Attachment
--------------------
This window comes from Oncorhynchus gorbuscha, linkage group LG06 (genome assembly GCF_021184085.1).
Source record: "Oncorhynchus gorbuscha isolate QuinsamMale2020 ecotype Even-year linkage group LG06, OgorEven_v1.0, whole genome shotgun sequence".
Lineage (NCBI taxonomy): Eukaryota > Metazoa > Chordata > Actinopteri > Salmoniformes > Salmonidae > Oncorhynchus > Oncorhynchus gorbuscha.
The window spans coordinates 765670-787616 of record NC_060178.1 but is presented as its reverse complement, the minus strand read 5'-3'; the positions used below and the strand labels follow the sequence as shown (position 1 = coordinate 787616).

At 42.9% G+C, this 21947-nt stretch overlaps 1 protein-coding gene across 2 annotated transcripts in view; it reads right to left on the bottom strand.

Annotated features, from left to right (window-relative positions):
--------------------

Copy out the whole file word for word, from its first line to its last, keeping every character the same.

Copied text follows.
This window comes from Oncorhynchus gorbuscha, linkage group LG06 (genome assembly GCF_021184085.1).
Source record: "Oncorhynchus gorbuscha isolate QuinsamMale2020 ecotype Even-year linkage group LG06, OgorEven_v1.0, whole genome shotgun sequence".
Lineage (NCBI taxonomy): Eukaryota > Metazoa > Chordata > Actinopteri > Salmoniformes > Salmonidae > Oncorhynchus > Oncorhynchus gorbuscha.
The window spans coordinates 765670-787616 of record NC_060178.1 but is presented as its reverse complement, the minus strand read 5'-3'; the positions used below and the strand labels follow the sequence as shown (position 1 = coordinate 787616).

At 42.9% G+C, this 21947-nt stretch overlaps 1 protein-coding gene across 2 annotated transcripts in view; it reads right to left on the bottom strand.

Annotated features, from left to right (window-relative positions):